Use this URL to cite or link to this record in EThOS: http://ethos.bl.uk/OrderDetails.do?uin=uk.bl.ethos.581881
Title: Integral bridges: modelling the soil-structure interaction
Author: David, Thevaneyan Krishta David
Awarding Body: University of Leeds
Current Institution: University of Leeds
Date of Award: 2012
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Abstract:
Integral abutment bridges, also known as integral bridges, have become one of the most common types of joint-less bridge construction, certainly over the last three decades. Their principal advantages are derived from the elimination of expansion joints and bearings, making them a very cost-effective system in terms of construction, maintenance, and longevity. The elimination of joints from bridges creates a significant soil-structure interaction behind the abutment and the piles generating an interesting problem since the response of the different elements of the integral bridge are interdependent. This research project used numerical analyses to investigate the complex interactions that exist between the structural components of the stub-type integral abutment bridge and the backfill soil. Where possible, these results were validated with existing field data. A literature review was conducted to gain an insight into the behaviour of integral abutment bridges, particularly the soil-structure interaction of integral bridges. To gain a better understanding of the behaviour of integral abutment bridges and their interaction with the backfill soil adjacent to the abutment and the piles, particularly due to thermally induced movement/loads, a 2D finite element analysis was performed on a typical integral abutment bridge using OASYS GSA and OASYS SAFE. The results from this research are believed to help answer two of the most debated issues with respect to stub-type integral abutment bridge-soil interaction analyses. Firstly, it is clear, and now possible, that a reliably accurate soil profile is used in the analysis/design. The Mohr-Coulomb soil model was found to realistically represent the soil behaviour. Secondly, the research may suggest that cyclic movements / loads may not significantly influence the overall behaviour of integral abutment bridges. In addition, it was found that the development of earth pressure behind the integral abutment is significantly affected by the backfill soil properties and is a function of the integral abutment displacement. Limiting values for the abutment displacement, which induces maximum backfill pressure, have been suggested. The soil separation phenomenon (gapping) was also found to significantly affect the backfill/foundation soil-load relationship behaviour. Implications· of this research for practising engineers and recommendations for future research work are also included.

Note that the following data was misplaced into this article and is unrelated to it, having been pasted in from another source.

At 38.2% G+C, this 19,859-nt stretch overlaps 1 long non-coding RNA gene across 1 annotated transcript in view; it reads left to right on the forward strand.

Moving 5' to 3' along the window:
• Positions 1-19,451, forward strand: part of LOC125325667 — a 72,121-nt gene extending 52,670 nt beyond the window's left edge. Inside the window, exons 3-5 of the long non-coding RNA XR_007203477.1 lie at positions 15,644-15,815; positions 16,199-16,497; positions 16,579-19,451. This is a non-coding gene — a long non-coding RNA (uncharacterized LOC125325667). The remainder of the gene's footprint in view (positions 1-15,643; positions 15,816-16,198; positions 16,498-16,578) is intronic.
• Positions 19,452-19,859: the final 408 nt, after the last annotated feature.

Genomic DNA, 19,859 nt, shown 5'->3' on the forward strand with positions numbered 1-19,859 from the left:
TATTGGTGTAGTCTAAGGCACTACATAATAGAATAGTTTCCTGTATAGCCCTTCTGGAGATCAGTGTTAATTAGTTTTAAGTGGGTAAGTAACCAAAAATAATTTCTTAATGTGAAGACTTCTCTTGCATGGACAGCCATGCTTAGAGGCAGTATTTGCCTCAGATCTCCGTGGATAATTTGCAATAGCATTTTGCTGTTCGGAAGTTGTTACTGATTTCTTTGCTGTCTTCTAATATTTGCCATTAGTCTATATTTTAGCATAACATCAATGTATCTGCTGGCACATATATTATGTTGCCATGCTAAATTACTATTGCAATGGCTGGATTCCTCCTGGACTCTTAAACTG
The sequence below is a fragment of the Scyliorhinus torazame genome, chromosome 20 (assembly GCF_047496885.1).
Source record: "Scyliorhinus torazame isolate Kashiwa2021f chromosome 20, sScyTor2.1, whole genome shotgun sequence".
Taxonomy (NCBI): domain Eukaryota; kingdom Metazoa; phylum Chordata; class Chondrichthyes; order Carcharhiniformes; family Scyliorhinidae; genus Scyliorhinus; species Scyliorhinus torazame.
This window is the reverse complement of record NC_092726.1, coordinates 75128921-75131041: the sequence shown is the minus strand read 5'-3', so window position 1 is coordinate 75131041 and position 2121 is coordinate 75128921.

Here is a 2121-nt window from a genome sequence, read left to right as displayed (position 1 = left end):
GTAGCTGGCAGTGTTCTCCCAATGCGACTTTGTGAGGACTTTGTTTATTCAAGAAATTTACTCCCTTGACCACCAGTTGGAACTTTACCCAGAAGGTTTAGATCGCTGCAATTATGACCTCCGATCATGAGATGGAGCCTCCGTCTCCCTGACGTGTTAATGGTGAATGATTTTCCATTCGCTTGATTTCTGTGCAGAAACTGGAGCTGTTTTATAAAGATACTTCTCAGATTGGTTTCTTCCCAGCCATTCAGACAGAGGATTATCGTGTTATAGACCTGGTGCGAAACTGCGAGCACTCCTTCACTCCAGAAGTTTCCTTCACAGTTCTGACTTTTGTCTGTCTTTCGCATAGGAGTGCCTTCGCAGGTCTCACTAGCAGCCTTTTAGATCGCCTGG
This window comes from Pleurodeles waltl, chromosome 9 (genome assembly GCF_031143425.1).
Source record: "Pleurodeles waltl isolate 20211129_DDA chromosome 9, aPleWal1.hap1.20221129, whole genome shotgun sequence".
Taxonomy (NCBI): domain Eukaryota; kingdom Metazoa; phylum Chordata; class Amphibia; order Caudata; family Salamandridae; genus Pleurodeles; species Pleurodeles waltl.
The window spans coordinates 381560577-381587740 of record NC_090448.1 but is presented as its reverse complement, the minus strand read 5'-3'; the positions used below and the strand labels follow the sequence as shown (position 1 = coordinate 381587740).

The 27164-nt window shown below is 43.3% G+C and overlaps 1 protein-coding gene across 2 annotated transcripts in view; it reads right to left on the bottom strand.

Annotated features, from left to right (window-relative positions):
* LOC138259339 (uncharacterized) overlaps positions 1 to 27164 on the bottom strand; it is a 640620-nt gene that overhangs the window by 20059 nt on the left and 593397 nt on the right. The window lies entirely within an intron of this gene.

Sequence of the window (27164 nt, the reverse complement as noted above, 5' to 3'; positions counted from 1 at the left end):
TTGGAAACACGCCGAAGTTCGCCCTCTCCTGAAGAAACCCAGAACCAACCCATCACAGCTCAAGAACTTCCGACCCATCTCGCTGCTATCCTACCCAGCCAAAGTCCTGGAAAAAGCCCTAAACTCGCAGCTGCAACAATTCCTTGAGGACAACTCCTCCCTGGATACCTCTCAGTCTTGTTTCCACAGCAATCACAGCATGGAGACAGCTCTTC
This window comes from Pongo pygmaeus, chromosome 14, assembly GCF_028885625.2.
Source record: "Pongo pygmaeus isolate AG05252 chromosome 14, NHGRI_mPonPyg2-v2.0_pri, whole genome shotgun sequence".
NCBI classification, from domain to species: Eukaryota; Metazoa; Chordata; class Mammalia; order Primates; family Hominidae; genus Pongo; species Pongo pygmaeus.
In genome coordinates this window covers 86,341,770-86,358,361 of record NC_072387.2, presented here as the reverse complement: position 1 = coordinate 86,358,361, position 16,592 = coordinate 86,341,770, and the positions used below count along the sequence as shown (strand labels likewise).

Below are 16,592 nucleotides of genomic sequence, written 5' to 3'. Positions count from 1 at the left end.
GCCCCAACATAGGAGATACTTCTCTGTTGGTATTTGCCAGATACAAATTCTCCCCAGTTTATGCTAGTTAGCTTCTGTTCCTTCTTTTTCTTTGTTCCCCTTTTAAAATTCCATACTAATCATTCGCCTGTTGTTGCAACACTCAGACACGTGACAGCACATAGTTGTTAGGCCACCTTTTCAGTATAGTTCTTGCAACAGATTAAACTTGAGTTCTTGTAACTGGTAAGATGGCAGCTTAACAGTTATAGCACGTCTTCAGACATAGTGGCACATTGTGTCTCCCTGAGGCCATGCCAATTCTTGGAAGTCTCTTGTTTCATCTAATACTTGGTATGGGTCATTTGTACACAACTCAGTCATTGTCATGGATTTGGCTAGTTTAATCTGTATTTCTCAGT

Supervisor: Not available Sponsor: Not available
Qualification Name: Thesis (Ph.D.) Qualification Level: Doctoral
EThOS ID: uk.bl.ethos.581881  DOI: Not available
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